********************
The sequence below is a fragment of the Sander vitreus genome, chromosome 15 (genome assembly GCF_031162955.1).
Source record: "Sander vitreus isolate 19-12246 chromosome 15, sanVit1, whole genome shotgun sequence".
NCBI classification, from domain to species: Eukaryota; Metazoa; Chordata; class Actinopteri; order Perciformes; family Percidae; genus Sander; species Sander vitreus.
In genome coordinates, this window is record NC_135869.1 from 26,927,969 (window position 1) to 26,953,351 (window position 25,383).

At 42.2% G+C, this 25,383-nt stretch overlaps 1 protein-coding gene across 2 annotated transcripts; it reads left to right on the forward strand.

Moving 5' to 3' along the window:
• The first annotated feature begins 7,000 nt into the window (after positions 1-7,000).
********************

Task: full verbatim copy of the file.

The sequence below is a fragment of the Sander vitreus genome, chromosome 15 (genome assembly GCF_031162955.1).
Source record: "Sander vitreus isolate 19-12246 chromosome 15, sanVit1, whole genome shotgun sequence".
NCBI classification, from domain to species: Eukaryota; Metazoa; Chordata; class Actinopteri; order Perciformes; family Percidae; genus Sander; species Sander vitreus.
In genome coordinates, this window is record NC_135869.1 from 26,927,969 (window position 1) to 26,953,351 (window position 25,383).

At 42.2% G+C, this 25,383-nt stretch overlaps 1 protein-coding gene across 2 annotated transcripts; it reads left to right on the forward strand.

Moving 5' to 3' along the window:
• The first annotated feature begins 7,000 nt into the window (after positions 1-7,000).